Researchers identify 115 proteins that will allow designing new generation anti-cancer drugs
Researchers from the Research Programme in Biomedical Informatics (GRIB) from the IMIM (Hospital del Mar Research Institute) and the Pompeu Fabra University (UPF) have identified 115 proteins in silico (via computer simulation) that could be highly relevant to treat colon-rectal cancer, since they would make it possible to define the strategy to design new generation anti-cancer drugs. During the last years, it has been proven that drugs are not as selective as it was thought, and that they actually have an affinity for multiple biological targets. For this reason it is important to develop multi-target drugs, meaning drugs that are able to attack several targets simultaneously, that are more effective and with fewer side effects
One of the key aspects of the research in new cancer drugs is determining with what proteins the drug should interact, so as to destroy the tumour cells without affecting healthy ones. In this sense, the work presents a new strategy to identify proteins that are highly relevant in cancer.
According to Jordi Mestres, the coordinator of the Chemogenomics Laboratory of the GRIB "The basis of this strategy is a list of molecules that, experimentally, have been proven to be significantly more toxic for tumour cells than for healthy ones and another list of molecules that are more toxic for healthy cells than for tumour ones. These two lists of molecules are computationally processed with a methodology that allows predicting those proteins for which each molecule will have an affinity, identifying potential biological targets to develop new anti-cancer drugs".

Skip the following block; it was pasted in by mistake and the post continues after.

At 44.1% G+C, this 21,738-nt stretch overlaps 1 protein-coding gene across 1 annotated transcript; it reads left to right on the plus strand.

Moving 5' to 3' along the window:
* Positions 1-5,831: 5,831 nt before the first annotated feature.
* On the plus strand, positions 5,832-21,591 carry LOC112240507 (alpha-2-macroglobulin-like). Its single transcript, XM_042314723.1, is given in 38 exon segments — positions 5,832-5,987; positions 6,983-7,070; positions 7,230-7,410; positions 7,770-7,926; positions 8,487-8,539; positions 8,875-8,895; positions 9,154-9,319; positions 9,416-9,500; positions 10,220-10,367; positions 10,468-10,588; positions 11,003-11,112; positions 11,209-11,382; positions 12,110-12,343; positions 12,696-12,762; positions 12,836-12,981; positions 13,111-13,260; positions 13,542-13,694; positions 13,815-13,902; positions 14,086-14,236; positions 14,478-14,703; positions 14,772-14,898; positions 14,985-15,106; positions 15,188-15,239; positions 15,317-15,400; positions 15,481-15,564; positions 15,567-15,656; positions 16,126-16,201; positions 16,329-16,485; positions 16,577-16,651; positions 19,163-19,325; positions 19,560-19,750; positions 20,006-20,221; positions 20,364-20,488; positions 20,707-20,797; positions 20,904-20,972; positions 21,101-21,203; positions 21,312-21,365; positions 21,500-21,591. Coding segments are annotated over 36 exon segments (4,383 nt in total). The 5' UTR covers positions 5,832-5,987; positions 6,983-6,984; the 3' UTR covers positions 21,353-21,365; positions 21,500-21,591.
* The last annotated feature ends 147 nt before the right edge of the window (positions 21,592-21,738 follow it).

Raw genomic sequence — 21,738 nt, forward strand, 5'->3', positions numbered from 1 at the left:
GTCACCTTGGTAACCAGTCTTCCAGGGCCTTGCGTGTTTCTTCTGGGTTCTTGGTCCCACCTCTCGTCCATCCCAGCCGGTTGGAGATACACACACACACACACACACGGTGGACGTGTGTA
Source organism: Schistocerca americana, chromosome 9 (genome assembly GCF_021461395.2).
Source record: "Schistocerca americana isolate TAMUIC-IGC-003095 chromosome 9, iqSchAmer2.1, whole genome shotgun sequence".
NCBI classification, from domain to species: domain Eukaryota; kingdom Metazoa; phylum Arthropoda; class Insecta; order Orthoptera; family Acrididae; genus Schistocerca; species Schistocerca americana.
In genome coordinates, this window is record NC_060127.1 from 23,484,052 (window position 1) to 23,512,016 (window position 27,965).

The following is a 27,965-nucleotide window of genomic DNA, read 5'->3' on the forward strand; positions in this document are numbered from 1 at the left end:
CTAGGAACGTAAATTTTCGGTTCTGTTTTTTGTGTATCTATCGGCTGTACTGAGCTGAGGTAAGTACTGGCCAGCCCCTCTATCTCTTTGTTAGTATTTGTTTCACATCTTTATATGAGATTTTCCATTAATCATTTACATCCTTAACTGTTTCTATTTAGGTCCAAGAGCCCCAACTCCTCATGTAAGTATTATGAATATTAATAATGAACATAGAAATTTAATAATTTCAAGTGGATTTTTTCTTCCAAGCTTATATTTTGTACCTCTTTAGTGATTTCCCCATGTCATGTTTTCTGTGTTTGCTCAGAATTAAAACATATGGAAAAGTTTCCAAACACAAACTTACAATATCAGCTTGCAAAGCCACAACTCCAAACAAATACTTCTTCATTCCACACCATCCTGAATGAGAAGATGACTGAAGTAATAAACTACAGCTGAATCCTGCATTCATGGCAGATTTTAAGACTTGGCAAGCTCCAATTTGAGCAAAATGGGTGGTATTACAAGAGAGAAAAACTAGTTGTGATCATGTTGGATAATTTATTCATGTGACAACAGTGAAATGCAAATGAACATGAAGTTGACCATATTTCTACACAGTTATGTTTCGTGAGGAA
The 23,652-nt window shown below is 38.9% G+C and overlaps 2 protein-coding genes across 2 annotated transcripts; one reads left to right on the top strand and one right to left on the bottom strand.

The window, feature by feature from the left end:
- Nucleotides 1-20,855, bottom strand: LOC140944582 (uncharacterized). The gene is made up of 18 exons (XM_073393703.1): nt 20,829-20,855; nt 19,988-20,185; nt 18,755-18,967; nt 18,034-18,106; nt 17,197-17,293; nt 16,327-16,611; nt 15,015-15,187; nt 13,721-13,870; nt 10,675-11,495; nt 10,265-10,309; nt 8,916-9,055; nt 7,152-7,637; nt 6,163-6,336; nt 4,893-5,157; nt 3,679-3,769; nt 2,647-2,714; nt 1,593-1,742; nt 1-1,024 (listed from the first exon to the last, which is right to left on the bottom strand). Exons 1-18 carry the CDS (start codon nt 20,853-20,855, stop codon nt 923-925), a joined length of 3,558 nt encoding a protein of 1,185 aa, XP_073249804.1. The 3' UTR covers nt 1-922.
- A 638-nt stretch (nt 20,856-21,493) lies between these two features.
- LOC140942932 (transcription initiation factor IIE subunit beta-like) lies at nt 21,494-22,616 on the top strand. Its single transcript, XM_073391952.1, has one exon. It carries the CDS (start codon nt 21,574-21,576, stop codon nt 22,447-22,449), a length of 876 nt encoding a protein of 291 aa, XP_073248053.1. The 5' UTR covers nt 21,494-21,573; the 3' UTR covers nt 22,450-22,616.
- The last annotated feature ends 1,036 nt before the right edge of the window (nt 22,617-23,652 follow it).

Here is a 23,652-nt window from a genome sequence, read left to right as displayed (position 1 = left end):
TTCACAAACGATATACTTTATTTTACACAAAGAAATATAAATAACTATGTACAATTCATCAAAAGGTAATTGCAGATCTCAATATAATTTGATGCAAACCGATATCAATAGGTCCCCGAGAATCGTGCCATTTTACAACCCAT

The researchers' contributions have been, more specifically, the prediction of proteins that interact with molecules that have experimentally shown a differential cytotoxicity, either for tumour cells or healthy ones. The larges efforts were made in experimental testing of 30,000 molecules and the logistical difficulty this entails. Overall, 119,520 cytotoxicity data were generated for both tumour and healthy cells. Once both groups of molecules with the highest differential cytotoxicity were identified, predicting those proteins with which they interacted was very effective thanks to a methodology that was originally developed by the same researchers participating in the study which then became the foundation of the Chemotargets spin-off.